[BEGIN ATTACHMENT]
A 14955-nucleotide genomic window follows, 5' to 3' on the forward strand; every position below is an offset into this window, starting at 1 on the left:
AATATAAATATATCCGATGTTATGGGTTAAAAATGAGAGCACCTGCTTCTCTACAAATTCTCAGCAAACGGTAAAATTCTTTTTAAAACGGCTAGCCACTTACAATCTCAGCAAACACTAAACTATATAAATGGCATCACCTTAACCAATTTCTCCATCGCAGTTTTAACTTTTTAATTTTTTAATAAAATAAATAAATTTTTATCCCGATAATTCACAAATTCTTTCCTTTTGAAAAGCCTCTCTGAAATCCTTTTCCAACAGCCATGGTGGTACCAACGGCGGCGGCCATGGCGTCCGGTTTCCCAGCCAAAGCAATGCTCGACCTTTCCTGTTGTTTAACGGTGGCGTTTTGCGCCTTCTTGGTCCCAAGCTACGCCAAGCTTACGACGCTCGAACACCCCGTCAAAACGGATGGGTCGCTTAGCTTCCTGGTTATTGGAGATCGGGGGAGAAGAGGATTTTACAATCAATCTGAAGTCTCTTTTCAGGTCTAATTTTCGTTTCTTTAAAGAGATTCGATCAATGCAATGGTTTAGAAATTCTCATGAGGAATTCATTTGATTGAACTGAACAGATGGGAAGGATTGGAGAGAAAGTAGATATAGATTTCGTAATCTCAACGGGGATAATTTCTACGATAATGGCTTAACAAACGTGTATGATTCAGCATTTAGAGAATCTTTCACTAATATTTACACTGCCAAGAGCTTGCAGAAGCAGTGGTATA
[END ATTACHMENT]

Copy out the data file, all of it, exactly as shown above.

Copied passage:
A 14955-nucleotide genomic window follows, 5' to 3' on the forward strand; every position below is an offset into this window, starting at 1 on the left:
AATATAAATATATCCGATGTTATGGGTTAAAAATGAGAGCACCTGCTTCTCTACAAATTCTCAGCAAACGGTAAAATTCTTTTTAAAACGGCTAGCCACTTACAATCTCAGCAAACACTAAACTATATAAATGGCATCACCTTAACCAATTTCTCCATCGCAGTTTTAACTTTTTAATTTTTTAATAAAATAAATAAATTTTTATCCCGATAATTCACAAATTCTTTCCTTTTGAAAAGCCTCTCTGAAATCCTTTTCCAACAGCCATGGTGGTACCAACGGCGGCGGCCATGGCGTCCGGTTTCCCAGCCAAAGCAATGCTCGACCTTTCCTGTTGTTTAACGGTGGCGTTTTGCGCCTTCTTGGTCCCAAGCTACGCCAAGCTTACGACGCTCGAACACCCCGTCAAAACGGATGGGTCGCTTAGCTTCCTGGTTATTGGAGATCGGGGGAGAAGAGGATTTTACAATCAATCTGAAGTCTCTTTTCAGGTCTAATTTTCGTTTCTTTAAAGAGATTCGATCAATGCAATGGTTTAGAAATTCTCATGAGGAATTCATTTGATTGAACTGAACAGATGGGAAGGATTGGAGAGAAAGTAGATATAGATTTCGTAATCTCAACGGGGATAATTTCTACGATAATGGCTTAACAAACGTGTATGATTCAGCATTTAGAGAATCTTTCACTAATATTTACACTGCCAAGAGCTTGCAGAAGCAGTGGTATA